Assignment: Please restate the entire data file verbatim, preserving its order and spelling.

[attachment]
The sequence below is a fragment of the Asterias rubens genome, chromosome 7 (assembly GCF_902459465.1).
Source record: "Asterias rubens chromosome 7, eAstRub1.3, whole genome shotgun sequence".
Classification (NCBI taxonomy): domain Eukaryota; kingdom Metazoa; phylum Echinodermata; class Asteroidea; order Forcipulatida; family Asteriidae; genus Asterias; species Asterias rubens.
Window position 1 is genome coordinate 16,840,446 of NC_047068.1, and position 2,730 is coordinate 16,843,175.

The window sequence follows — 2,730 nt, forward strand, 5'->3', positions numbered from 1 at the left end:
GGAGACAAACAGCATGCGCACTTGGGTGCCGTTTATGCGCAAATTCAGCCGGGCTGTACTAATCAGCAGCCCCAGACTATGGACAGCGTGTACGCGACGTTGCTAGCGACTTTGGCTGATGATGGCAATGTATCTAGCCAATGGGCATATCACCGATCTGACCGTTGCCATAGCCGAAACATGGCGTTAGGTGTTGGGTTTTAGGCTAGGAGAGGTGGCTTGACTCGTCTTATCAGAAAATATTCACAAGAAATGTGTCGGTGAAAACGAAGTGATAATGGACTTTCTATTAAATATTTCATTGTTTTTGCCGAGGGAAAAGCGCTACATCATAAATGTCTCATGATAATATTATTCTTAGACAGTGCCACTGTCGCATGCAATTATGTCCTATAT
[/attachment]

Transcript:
The sequence below is a fragment of the Asterias rubens genome, chromosome 7 (assembly GCF_902459465.1).
Source record: "Asterias rubens chromosome 7, eAstRub1.3, whole genome shotgun sequence".
Classification (NCBI taxonomy): domain Eukaryota; kingdom Metazoa; phylum Echinodermata; class Asteroidea; order Forcipulatida; family Asteriidae; genus Asterias; species Asterias rubens.
Window position 1 is genome coordinate 16,840,446 of NC_047068.1, and position 2,730 is coordinate 16,843,175.

The window sequence follows — 2,730 nt, forward strand, 5'->3', positions numbered from 1 at the left end:
GGAGACAAACAGCATGCGCACTTGGGTGCCGTTTATGCGCAAATTCAGCCGGGCTGTACTAATCAGCAGCCCCAGACTATGGACAGCGTGTACGCGACGTTGCTAGCGACTTTGGCTGATGATGGCAATGTATCTAGCCAATGGGCATATCACCGATCTGACCGTTGCCATAGCCGAAACATGGCGTTAGGTGTTGGGTTTTAGGCTAGGAGAGGTGGCTTGACTCGTCTTATCAGAAAATATTCACAAGAAATGTGTCGGTGAAAACGAAGTGATAATGGACTTTCTATTAAATATTTCATTGTTTTTGCCGAGGGAAAAGCGCTACATCATAAATGTCTCATGATAATATTATTCTTAGACAGTGCCACTGTCGCATGCAATTATGTCCTATAT